Hubby Steve and I went to see the Black Crowes last week—Steve and the band have been tight since the late 80s and I came into the fold a few years later. We all stood around backstage, looking at each other, and somebody said, “How in the hell did this happen?” We’re all forty. Or older. I don’t feel forty. I don’t even think I feel thirty. People my age don’t drive around in their car listening to Superchunk, singing at the top of their lungs. But wait…those guys are getting old too (notice I used the word getting…I don’t want to bruise any feelings, especially not Jim’s…and have you heard the new record? It’s awesome!). I guess music keeps us young, because my mom friends and I were shocked when we figured out how old Rick Springfield is. Sorry, Rick—you still look great, babe.
I’ve been trying to decide when a person becomes old. We don’t want to describe ourselves as being old, although sometimes it’s fun, just to have someone say, “Oh, no. You’re not old.” Forty was the new thirty a few years ago. Now fifty is the new thirty. How about if we just come up with a new system? Like, you’re old when you can’t wear a tube top anymore. Oh, wait, that ship sailed a while ago.
Rob Sheffield is probably a genius. That’s no reflection on him that he’s only probably one, it’s just that I’m not qualified to say who is and who isn’t. What I can say, with certainty, is the reason why I think he’s probably a genius.
I loved his latest book, “Talking to Girls About Duran Duran”, because Rob manages to conjure the exact way it felt to be a teenager in the 80s. Some might think that would only take a mention of Frankie Goes to Hollywood and a Rubik’s Cube, but that’s not it at all. Rob was a guy growing up on the east coast and I was a girl growing up in the Midwest, and yet he perfectly captures the essence of adolescent experiences during the age of day-glo and rubber bracelets.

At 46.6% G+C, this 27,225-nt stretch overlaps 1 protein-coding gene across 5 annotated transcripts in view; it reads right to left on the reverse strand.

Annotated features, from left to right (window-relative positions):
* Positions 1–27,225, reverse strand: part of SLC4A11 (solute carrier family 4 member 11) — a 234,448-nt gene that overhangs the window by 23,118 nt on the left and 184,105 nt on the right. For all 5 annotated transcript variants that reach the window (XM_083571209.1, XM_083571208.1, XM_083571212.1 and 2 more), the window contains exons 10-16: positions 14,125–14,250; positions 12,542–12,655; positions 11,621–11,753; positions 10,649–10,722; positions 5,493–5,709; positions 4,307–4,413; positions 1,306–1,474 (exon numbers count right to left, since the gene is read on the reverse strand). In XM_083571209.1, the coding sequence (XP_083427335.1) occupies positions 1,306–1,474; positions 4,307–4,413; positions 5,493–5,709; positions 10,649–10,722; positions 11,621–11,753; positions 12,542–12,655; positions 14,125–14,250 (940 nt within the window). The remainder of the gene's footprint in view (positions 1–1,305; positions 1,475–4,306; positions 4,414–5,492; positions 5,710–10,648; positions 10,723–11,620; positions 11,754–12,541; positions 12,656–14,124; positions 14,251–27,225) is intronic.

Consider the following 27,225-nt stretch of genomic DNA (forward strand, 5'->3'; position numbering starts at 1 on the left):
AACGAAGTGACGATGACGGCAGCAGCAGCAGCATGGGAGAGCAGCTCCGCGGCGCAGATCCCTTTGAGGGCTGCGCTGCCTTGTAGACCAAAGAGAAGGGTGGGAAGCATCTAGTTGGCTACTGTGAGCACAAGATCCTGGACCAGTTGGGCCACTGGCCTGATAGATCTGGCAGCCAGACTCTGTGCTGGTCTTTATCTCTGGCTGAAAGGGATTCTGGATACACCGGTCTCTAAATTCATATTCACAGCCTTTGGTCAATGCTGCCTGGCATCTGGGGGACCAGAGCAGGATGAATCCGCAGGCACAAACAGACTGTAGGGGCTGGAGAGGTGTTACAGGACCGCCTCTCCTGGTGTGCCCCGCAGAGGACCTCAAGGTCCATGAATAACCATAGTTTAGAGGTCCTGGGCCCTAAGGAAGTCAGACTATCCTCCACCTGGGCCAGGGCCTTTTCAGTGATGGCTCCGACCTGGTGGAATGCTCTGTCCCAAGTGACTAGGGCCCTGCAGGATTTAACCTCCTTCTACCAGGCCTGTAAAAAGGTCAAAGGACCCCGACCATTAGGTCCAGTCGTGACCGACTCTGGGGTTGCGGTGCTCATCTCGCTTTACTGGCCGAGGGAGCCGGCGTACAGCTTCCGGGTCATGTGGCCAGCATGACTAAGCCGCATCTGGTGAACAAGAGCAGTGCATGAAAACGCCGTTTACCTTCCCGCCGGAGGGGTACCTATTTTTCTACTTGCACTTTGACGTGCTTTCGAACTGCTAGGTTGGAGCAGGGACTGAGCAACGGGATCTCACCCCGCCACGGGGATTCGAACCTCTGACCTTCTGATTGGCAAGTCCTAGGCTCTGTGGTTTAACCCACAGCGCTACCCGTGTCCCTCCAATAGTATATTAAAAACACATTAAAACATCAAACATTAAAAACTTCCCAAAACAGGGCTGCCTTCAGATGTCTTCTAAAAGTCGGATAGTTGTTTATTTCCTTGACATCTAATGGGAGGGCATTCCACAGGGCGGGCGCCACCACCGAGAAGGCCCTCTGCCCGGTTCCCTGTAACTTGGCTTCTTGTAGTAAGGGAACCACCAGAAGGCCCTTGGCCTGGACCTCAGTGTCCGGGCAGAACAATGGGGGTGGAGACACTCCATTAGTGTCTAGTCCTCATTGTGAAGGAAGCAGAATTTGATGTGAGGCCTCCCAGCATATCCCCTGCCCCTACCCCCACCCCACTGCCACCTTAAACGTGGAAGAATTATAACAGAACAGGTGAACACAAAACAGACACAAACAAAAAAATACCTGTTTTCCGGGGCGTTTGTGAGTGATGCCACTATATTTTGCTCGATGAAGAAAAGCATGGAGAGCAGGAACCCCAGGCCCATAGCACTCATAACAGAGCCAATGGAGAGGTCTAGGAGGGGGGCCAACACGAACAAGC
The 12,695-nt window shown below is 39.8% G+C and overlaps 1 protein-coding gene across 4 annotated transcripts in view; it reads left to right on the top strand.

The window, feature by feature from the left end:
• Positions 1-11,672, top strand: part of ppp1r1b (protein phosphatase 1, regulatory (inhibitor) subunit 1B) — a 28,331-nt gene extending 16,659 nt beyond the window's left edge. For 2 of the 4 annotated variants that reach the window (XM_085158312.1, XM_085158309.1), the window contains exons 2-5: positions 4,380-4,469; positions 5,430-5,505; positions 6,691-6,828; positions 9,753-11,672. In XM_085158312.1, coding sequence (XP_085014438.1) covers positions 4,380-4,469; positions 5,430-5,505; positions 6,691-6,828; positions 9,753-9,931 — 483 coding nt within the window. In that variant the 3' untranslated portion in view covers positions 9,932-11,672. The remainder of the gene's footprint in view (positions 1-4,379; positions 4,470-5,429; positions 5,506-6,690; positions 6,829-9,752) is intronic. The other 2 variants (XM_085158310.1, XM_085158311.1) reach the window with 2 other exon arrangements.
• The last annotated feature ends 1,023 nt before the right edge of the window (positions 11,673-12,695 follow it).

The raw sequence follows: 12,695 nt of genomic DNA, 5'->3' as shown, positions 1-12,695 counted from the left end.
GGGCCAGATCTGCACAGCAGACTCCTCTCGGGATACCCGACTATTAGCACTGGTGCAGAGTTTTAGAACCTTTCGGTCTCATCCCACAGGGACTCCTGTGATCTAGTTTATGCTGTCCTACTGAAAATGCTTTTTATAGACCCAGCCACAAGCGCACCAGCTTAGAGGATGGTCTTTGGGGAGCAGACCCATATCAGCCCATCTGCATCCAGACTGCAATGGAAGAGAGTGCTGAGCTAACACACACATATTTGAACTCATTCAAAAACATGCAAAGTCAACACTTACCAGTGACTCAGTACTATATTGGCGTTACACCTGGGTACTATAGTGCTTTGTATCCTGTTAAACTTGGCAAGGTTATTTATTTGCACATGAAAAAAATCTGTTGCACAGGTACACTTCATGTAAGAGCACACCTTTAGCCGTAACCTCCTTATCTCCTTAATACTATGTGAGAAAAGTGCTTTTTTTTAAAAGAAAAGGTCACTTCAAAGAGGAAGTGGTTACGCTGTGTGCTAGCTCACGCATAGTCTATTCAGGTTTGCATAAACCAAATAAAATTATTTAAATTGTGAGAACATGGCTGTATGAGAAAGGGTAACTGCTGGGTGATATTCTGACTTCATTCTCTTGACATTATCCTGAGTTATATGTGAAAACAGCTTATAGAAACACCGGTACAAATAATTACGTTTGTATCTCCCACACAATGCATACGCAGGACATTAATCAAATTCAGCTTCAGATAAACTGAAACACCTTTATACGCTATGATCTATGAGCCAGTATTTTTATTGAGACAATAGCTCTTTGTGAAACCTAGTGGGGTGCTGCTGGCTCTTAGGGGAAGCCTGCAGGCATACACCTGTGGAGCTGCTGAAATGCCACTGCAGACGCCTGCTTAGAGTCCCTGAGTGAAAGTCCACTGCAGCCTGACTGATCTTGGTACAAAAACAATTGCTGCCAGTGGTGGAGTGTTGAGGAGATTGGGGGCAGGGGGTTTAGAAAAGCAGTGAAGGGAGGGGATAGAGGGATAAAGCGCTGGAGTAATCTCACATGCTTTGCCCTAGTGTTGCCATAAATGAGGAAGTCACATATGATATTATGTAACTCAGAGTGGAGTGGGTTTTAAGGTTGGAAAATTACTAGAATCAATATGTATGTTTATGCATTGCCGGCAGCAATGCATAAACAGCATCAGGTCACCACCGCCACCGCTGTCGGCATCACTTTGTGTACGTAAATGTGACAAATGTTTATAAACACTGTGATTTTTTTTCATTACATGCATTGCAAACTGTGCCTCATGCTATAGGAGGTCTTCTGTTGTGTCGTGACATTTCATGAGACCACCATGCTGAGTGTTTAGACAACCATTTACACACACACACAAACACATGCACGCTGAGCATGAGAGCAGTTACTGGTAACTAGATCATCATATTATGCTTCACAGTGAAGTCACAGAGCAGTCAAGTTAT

When he talks about wishing he could have been the one male member of the Go Go’s, I totally related. Of course, there could be a male member of the Go Go’s and of course, Jane Wiedlin would fall in love with him. I used to wish that I would be called up on stage to replace a suddenly ill Belinda Carlisle so that I could be the lead singer. A boy once told me at a Suburbs show (Mpls band, for those of you who don’t know) that I looked like Belinda Carlisle. I was sure that meant he was in love with me. I’ve since wondered if that was 80s boy code for “you’re a tad pudgy”.
I annoyed everyone in the house when I read Sheffield’s description of Journey’s “Separate Ways” video—I was laughing too hard to even explain it. The chapter about being the ice cream man is wonderful and I couldn’t help but be touched by the chapter about The Replacements. There are also some tender moments—enough to make you cry, especially the parts about his grandfather.
Highly recommended—won’t make you cringe over all of the stupid things we did or the clothes we wore. Quite to the contrary, it will make you realize that you were lucky if you grew up in the 80s.